Let’s do it. To the pollmobile!
Well, this is a bit awkward. I appear to have run out of things to say.
This is not inherently a bad thing. My time with Guild Wars 2 has not been unpleasant (but you can read more about that next week), even if it hasn’t been perfect; I’ve been having fun. At the same time, once you’ve dissected the game’s various map-based offerings and the story’s general flow, there’s not a whole lot else to be said. I could pick apart bits and pieces of the story that work better or worse, but at that point, isn’t it largely perfunctory?
Of course, there is something to be said for the paucity of other things to talk about. Path of Fire is an interesting experience to come back for, because while you can see that the game is putting in overtime to address some of the issues from Heart of Thorns, there are other issues that either aren’t addressed or aren’t addressed terribly well, both of which are interesting to analyze. From my perspective, anyhow.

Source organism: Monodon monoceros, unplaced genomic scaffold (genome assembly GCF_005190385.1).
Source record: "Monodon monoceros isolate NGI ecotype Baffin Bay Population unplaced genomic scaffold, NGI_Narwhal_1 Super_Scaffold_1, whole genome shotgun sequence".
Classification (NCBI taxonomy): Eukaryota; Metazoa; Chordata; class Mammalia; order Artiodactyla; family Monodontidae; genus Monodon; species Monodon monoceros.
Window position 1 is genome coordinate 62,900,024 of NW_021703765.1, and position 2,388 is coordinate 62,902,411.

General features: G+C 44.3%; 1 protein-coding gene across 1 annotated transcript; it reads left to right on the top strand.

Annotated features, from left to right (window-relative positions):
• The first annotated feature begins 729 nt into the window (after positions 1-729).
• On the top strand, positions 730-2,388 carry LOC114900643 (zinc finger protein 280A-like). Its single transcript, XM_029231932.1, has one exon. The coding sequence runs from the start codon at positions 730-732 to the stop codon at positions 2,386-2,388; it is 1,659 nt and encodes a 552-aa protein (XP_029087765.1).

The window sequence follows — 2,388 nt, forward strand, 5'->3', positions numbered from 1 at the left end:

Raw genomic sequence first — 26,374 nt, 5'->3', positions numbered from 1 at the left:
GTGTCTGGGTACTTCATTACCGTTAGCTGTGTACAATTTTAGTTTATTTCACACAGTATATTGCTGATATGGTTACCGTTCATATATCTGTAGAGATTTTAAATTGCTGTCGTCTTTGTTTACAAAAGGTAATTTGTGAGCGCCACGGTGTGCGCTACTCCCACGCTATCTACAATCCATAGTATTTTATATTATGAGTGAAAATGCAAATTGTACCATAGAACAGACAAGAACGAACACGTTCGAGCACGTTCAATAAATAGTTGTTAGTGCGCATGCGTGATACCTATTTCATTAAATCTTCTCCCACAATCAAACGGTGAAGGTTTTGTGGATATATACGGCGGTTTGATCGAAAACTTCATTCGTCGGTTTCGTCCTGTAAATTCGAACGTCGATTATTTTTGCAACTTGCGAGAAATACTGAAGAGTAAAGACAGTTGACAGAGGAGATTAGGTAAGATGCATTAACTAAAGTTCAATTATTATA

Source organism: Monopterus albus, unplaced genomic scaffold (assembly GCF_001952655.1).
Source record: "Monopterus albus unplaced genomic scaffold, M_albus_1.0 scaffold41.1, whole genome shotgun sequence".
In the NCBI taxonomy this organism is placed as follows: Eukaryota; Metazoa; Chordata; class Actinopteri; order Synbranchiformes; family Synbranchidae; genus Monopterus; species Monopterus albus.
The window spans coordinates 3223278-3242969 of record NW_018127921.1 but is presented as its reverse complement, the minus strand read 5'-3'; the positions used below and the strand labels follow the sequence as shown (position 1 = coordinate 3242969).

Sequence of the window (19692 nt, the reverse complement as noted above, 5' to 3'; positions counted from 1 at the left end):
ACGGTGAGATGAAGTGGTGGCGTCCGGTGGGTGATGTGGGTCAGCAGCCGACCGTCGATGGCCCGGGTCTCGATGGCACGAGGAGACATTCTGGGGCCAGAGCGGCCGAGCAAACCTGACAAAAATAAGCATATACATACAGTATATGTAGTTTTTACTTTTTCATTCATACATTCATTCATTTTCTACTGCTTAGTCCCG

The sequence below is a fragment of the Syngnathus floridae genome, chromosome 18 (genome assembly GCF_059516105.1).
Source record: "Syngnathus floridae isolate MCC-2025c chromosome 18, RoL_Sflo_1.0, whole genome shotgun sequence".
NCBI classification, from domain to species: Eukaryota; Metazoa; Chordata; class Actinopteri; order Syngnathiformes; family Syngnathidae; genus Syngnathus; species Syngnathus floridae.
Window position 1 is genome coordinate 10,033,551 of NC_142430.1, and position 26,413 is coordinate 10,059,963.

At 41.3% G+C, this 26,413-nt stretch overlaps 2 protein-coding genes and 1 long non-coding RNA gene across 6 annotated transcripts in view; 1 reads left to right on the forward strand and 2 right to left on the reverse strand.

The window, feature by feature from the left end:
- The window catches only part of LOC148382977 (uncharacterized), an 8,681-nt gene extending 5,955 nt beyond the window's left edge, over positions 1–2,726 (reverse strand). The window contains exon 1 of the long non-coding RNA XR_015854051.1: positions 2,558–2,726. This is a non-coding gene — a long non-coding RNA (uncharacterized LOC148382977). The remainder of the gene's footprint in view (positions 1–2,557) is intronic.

One of the points of the polls and discussions for Guild Wars 2
the other week was that while I could focus on either map antics or storyline progression, I wouldn’t be doing just one or the other. Some of this is just practicality – if a story mission is bringing me close to a waypoint anyway, it would be silly for me to just shrug and not pick it up, and it’s kind of important that I use whatever means available to me to pick up more Hero points. But some of it was the fact that the game has, in many ways, an organic flow.
The game’s story doesn’t always bring you to the important places, but it usually at least strives to push players into spaces where they’re going to brush up against points of interest. (By which I mean “all the various map icons” rather than the game-specific definition of “point of interest.”) The intent, then, is not that you spend all of your time doing one thing or the other; you spend your time doing both, running through story instances and then hopping back out as it becomes relevant.
just keeps on growing globally: It’s completely outstripped every other game on Steam in terms of concurrency, having now set a new record of 2M concurrent
this weekend. As GIbiz points out
, its closest competitor now is Valve’s own Dota 2
, which saw 700K concurrency over the same period. That’s up a million for PUBG